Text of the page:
by Difa Kusumadewi
Non-Governmental Organizations (NGOs) are without doubt still needed by the community. NGOs in Indonesia have carried out various useful activities such as aiding development, education, the alleviation of poverty in remote areas, monitoring government programs, campaigning ideas, monitoring the flow of funds and financials of institutions, and asking for transparency. However, whether an NGO itself is also transparent in its financial statements and if they let the public know about it, still remains a question.
NGOs, especially foreign NGOs, were recently highlighted by many people because it was feared they brought in foreign interests. Not to mention the fact that there are many foreign NGOs who have not been registered in the Ministry of Foreign Affairs
Kasubditsosbud and the Institute of Non-Governmental Ministry of Foreign Affairs, Dindin Wahyudin, stated that there are currently 150 foreign NGOs operating in Indonesia. But only 109 of them have Kemenlu recommendations. According to him, there are several issues facing the government when it sees the foreign NGO funding acquisition system.
Sovereignty of the People’s Assembly of Indonesian figures (MOJ) Fuad Bawazier also asked the government to audit foreign NGOs in Indonesia, both their financial and performance audits.
Fuad assessed that the image of NGOs, mainly foreign NGOs in Indonesia, is getting worse. Public trust is being lost because now the Indonesian people are more aware and critical in looking at the actions of several NGOs, especially foreign NGOs carrying hidden agendas. Moreover, financial and performance audits of the foreign NGOs are very rarely done by the government.
According to the results of the Edelman Trust Barometer survey in Indonesia, there’s been a decline in public confidence in the Indonesian NGOs. From 61 percent in 2011 it dropped to 53 percent in 2012. In fact, in 2013, public trust in NGOs dropped to 51 percent. The survey also showed public trust in NGOs in Indonesia is below the world average of 63 percent. These results are below Malaysia, which reached 76 percent, and China, which had 81 percent.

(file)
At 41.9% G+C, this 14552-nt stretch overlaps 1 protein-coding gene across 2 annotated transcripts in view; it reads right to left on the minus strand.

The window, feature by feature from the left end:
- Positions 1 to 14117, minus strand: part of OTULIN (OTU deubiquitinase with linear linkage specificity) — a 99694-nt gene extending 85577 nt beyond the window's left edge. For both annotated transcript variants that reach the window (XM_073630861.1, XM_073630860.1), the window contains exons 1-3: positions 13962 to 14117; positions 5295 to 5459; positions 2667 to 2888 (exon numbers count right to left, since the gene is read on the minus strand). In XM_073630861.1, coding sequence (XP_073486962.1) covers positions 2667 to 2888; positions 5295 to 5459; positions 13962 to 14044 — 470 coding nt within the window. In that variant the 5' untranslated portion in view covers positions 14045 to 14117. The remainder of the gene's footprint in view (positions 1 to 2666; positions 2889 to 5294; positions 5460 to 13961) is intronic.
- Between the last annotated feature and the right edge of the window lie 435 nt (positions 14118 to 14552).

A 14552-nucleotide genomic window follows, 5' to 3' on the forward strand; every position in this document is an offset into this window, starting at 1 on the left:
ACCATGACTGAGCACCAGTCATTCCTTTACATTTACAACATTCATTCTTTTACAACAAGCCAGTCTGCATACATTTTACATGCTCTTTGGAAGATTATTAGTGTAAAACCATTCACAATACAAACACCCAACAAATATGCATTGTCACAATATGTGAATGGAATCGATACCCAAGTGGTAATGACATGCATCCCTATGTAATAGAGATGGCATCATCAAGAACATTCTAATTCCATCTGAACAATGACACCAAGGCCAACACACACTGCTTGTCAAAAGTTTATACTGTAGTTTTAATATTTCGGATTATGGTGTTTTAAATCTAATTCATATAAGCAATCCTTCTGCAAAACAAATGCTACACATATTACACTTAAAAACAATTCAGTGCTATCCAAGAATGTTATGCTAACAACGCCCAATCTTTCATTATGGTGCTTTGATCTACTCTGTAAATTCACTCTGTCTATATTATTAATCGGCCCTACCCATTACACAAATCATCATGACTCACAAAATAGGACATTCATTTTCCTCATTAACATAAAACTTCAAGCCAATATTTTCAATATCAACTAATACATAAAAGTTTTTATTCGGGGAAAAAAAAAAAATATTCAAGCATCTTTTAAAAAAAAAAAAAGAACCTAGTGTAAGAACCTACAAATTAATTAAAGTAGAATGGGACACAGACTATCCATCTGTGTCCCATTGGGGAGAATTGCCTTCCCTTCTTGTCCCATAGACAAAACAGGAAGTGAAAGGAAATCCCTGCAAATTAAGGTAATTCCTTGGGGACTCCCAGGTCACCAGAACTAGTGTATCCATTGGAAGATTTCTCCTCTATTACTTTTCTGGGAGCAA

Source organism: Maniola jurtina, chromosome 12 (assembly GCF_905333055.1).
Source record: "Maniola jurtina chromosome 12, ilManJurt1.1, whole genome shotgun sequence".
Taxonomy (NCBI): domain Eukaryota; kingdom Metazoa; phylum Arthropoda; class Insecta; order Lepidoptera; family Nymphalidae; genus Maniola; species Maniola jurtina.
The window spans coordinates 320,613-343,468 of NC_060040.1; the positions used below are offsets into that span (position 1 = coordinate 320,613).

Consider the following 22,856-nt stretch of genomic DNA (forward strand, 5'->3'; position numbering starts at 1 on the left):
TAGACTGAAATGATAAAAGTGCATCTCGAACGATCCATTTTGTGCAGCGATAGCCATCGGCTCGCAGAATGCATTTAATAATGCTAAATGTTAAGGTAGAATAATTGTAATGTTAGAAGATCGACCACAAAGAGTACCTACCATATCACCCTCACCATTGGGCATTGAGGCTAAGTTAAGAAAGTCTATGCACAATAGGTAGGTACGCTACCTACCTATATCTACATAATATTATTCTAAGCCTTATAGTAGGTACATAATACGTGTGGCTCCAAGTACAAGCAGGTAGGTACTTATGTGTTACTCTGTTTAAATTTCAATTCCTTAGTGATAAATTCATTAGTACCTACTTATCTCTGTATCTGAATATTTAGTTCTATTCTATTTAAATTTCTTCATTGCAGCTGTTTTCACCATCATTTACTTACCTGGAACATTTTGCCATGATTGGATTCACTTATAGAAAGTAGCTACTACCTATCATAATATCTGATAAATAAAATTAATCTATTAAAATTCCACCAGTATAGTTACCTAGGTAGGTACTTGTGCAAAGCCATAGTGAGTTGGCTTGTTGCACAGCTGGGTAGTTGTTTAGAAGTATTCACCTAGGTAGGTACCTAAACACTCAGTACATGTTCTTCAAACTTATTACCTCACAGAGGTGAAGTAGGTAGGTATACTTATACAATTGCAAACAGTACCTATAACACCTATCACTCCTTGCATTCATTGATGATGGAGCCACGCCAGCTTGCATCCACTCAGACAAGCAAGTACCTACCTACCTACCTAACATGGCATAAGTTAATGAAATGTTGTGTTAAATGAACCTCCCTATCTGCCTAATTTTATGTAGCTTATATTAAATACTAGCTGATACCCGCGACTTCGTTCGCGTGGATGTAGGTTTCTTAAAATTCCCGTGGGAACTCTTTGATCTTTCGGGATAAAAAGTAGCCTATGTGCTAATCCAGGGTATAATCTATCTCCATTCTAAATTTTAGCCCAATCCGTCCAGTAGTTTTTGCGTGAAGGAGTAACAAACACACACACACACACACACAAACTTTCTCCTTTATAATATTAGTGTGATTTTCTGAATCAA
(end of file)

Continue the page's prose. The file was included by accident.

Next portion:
Two of the foreign NGOs in Indonesia now in the spotlight are the World Wildlife Fund for Nature (WWF) and Greenpeace. WWF, headquartered in Geneva, Switzerland, in particular was considered to have badly managed Tesso Nilo National Park (TNNP) Riau.
At the beginning, the TNNP area reached 83,068 hectares by including the limited production forest areas that were at its side. However, based on an analysis of Landsat imagery, the current natural forest area of TNNP has lost up to 64 percent. Meanwhile, the expansion areas that destroyed natural forests have reached 83 percent. Despite all this, the WWF still wants to go back to work on similar projects in several regions in Indonesia, including the Thirty Hill National Park in Riau.
Greenpeace was also not immune from negative public accusations. The Student Alliance Against Foreign NGOs has questioned the financial management of public funds by Greenpeace Indonesia via the Freedom of Information Law (Public Information). According to the Alliance, Greenpeace does not explain in detail the breakdown of the number of donors and how much their annual or monthly donations are.
Based on information released on Greenpeace’s website, Greenpeace annually received donations from the Postcode Lottery in the Hague. It said that Greenpeace received £2.25 million (US$3.64 million) from the Postcode Lottery in 2010, although Greenpeace Indonesia denied that information.
The lack of transparency of financial statements by these NGOs has been criticized by the public and government. NGOs should open their financial reporting so that they are not suspected of being the agents of foreign interests.
Photo source: rimanews.com